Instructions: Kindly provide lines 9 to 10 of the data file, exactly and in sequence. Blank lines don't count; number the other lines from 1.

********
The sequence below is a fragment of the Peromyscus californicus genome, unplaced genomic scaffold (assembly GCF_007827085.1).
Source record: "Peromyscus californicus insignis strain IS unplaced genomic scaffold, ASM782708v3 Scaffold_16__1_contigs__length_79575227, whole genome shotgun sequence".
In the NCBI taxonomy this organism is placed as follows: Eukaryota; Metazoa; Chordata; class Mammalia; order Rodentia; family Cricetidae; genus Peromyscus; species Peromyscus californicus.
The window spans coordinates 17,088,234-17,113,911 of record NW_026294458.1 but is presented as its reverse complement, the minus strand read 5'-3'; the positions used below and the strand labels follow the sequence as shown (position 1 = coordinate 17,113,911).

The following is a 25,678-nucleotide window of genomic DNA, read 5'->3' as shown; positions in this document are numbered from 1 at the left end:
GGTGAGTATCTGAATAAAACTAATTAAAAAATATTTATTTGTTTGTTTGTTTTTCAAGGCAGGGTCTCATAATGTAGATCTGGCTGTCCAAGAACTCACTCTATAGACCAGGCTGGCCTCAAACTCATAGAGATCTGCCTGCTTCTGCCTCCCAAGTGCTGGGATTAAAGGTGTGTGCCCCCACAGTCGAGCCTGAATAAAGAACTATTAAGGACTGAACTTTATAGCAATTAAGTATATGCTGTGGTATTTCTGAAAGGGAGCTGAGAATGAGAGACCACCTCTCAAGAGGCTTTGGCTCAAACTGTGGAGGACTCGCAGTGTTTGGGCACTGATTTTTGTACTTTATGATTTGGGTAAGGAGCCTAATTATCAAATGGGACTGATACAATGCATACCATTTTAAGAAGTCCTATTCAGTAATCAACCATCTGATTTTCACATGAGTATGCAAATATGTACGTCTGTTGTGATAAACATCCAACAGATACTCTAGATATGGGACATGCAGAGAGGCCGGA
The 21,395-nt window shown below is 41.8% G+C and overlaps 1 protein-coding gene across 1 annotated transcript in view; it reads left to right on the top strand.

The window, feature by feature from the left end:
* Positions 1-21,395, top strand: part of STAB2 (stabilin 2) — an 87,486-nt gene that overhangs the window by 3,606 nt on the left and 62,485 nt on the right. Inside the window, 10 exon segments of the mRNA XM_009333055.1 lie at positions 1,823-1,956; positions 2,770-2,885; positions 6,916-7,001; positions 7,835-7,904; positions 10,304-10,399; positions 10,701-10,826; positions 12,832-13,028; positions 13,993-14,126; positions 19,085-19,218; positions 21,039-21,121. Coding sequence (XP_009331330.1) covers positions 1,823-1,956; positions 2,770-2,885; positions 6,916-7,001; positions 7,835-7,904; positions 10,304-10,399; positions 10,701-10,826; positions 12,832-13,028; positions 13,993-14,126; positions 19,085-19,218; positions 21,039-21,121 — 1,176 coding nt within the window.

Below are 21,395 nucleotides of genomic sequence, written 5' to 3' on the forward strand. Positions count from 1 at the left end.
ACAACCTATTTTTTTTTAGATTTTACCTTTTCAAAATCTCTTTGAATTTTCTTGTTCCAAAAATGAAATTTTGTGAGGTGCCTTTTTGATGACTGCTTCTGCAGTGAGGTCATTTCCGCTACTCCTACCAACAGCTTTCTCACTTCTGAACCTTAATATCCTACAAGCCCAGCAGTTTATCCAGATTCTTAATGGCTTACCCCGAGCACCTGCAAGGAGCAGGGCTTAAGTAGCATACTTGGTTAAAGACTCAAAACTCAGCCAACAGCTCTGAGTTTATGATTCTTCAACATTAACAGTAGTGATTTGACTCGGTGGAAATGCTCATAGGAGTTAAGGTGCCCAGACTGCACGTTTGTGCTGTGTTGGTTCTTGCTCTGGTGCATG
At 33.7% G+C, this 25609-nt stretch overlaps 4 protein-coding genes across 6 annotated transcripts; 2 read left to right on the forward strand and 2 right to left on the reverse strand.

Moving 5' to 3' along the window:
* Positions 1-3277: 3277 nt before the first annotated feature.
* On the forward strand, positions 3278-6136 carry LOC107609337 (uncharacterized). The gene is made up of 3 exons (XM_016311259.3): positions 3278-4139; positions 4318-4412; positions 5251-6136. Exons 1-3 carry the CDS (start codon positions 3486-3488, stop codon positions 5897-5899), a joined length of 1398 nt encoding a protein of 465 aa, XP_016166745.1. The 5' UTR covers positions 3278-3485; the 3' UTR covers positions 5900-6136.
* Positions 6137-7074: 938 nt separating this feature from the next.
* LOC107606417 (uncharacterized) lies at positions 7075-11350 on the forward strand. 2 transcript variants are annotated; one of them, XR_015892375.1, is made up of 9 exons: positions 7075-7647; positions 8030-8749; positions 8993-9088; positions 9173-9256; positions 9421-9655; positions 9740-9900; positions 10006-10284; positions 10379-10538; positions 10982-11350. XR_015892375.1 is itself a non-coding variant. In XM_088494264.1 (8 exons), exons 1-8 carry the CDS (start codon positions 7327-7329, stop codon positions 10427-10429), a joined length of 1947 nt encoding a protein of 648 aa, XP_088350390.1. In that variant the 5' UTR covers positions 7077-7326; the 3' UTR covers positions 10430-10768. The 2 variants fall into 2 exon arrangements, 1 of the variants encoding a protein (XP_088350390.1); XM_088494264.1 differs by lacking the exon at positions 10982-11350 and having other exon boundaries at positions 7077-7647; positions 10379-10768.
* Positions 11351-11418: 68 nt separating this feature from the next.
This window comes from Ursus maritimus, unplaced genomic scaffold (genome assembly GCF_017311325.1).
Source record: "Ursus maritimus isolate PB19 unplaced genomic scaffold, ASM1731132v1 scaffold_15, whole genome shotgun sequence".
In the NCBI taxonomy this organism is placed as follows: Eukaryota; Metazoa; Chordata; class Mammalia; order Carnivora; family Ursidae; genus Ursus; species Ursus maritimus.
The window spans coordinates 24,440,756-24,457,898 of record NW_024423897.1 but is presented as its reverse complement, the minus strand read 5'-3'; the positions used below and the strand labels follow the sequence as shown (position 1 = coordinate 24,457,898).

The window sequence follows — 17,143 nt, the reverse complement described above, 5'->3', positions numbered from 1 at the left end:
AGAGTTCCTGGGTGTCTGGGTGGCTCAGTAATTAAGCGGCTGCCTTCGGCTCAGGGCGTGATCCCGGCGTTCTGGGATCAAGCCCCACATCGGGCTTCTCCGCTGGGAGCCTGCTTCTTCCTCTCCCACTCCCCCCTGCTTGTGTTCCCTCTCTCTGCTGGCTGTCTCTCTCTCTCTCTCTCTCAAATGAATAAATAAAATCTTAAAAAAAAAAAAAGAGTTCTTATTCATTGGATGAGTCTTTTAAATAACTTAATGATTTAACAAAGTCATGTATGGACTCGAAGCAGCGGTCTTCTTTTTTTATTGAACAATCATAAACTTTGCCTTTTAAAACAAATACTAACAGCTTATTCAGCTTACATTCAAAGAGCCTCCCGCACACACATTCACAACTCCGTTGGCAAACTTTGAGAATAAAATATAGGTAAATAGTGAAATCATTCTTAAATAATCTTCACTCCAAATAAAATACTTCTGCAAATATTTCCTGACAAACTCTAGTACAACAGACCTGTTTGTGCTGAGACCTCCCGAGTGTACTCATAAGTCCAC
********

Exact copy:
* Positions 1-21,395, top strand: part of STAB2 (stabilin 2) — an 87,486-nt gene that overhangs the window by 3,606 nt on the left and 62,485 nt on the right. Inside the window, 10 exon segments of the mRNA XM_009333055.1 lie at positions 1,823-1,956; positions 2,770-2,885; positions 6,916-7,001; positions 7,835-7,904; positions 10,304-10,399; positions 10,701-10,826; positions 12,832-13,028; positions 13,993-14,126; positions 19,085-19,218; positions 21,039-21,121. Coding sequence (XP_009331330.1) covers positions 1,823-1,956; positions 2,770-2,885; positions 6,916-7,001; positions 7,835-7,904; positions 10,304-10,399; positions 10,701-10,826; positions 12,832-13,028; positions 13,993-14,126; positions 19,085-19,218; positions 21,039-21,121 — 1,176 coding nt within the window.

Below are 21,395 nucleotides of genomic sequence, written 5' to 3' on the forward strand. Positions count from 1 at the left end.